Doctor Who & Hamlet: Are we who we say we are?

If you’ve yet to watch the 2014 Doctor Who episodes, then you probably should. Or you can enjoy this song Who Are You by The Who, which posits important questions thematically linked to Doctor Who and this post. Like: Well, who are you? (Who are you? Who, who, who, who?). I really wanna know (Who are you? Who, who, who, who?). Tell me, who are you? (Who are you? Who, who, who, who?).

Please note, the post has nothing to do with a band name, nor are The Who cited because they are British, and finally this has nothing to do with CSI theme songs.

Before getting into discussion, this week we learned Robot of Sherwood has been edited for sensitivity over recent instances of beheadings. This is not a thing I will address in this post, but what we use art to react to in the world and what we change in our work because of it are big questions for creative types.

Any who.

Television, as well as being frivolous fun and a drug for the masses, sometimes gets to ask big questions. The Doctor is Hamlet, when he wants to be, seeing dead people (Amy), conversing with ghosts (In Hide, and with River and the Cybermen), sword fighting (Cybermen with umbrellas), upset about sending people crazy (Martha a bit) and upset at not being able to trust his feelings (with Rose especially) and hanging around with his friends (the Paternoster Gang) because he is gloomy about the death of members of his family (the Ponds/Gallifrey) and the burden of responsibility (Gallifrey/Earth).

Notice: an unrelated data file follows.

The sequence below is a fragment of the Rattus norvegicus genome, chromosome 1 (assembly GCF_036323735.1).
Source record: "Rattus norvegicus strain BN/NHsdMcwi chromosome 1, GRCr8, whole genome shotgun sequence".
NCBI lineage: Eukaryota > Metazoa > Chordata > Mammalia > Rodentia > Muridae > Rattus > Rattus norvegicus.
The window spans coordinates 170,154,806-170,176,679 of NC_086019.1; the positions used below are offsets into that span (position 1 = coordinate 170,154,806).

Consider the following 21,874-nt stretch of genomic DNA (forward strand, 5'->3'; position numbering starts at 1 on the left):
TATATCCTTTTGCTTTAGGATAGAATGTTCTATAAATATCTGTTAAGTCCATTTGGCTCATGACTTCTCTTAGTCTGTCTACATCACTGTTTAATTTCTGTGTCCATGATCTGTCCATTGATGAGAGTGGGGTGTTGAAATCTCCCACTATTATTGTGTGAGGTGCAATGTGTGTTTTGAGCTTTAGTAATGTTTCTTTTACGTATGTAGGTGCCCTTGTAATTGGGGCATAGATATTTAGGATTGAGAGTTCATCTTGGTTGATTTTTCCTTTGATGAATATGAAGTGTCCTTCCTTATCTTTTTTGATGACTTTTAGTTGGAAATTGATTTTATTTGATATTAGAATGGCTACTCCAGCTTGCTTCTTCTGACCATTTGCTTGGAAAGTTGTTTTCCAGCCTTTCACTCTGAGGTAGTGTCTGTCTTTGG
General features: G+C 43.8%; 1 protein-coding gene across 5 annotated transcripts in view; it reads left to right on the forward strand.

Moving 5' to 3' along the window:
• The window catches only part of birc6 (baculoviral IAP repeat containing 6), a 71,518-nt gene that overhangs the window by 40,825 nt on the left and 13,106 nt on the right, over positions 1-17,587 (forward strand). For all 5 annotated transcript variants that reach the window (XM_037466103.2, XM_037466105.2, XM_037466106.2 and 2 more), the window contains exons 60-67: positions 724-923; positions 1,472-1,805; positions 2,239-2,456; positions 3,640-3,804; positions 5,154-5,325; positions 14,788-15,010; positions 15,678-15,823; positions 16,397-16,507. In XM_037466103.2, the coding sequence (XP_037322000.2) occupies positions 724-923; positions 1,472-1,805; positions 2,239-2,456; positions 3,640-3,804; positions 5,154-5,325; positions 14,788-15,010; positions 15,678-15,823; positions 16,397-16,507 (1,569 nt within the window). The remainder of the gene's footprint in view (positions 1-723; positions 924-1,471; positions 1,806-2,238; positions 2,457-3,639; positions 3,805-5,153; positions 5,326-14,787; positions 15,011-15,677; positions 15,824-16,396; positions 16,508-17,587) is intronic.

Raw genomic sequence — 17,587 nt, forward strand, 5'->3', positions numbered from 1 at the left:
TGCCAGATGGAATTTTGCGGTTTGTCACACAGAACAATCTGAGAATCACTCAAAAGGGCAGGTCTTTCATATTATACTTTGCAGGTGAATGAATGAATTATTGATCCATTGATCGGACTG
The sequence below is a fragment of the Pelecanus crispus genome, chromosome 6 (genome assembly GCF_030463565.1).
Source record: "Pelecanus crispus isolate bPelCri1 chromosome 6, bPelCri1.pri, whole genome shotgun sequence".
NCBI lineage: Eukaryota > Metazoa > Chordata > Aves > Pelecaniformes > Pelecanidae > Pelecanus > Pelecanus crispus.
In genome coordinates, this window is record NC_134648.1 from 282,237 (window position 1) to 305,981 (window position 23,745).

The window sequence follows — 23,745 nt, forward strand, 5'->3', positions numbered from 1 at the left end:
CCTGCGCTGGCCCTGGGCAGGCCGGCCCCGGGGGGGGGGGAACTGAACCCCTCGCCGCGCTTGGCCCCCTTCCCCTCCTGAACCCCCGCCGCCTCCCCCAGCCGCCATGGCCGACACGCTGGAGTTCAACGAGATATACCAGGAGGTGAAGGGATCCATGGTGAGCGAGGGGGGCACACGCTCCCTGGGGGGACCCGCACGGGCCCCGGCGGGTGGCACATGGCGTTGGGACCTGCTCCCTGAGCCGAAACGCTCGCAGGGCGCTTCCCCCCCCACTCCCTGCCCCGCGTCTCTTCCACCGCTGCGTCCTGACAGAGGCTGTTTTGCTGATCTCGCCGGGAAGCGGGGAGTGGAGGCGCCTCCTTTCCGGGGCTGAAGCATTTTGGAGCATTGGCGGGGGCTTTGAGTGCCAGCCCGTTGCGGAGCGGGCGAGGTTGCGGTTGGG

Mostly though, The Doctor is Hamlet because he questions things, like the meaning of existence and who he is, and where he belongs, and whether he should do the things he feels he must do, damn the consequences. He spends a lot of time pondering these things and pretending to be ‘crazy’ to avoid confronting his real issues:

Though this be madness, yet there is method in’t. Or as Florence the internal shape changing alien notices in Smith and Jones: You’re quite the funny man. And yet, I think, laughing on purpose at the darkness. 

Basically, as Matt Smith’s final episode revealed, the title of the program declares the biggest question – with the name of the main character also being part of an interrogative. A question about identity. Is the Doctor a lonely prince doomed to exile? Or he is like a Renaissance Scholar bounded by responsibilities that make the universe seem tiny enough to fit into a walnut? Will he pursue his revenge or seek another way?

So, like Hamlet, in New Who many characters spend a lot of time pretending, or hiding, or acting, being mistaken or becoming, not to mention lying. On one level this is character growth that drives plots and reflects deliberate (or near as deliberate as can be) planning on behalf of the writers. However, there are other things going on.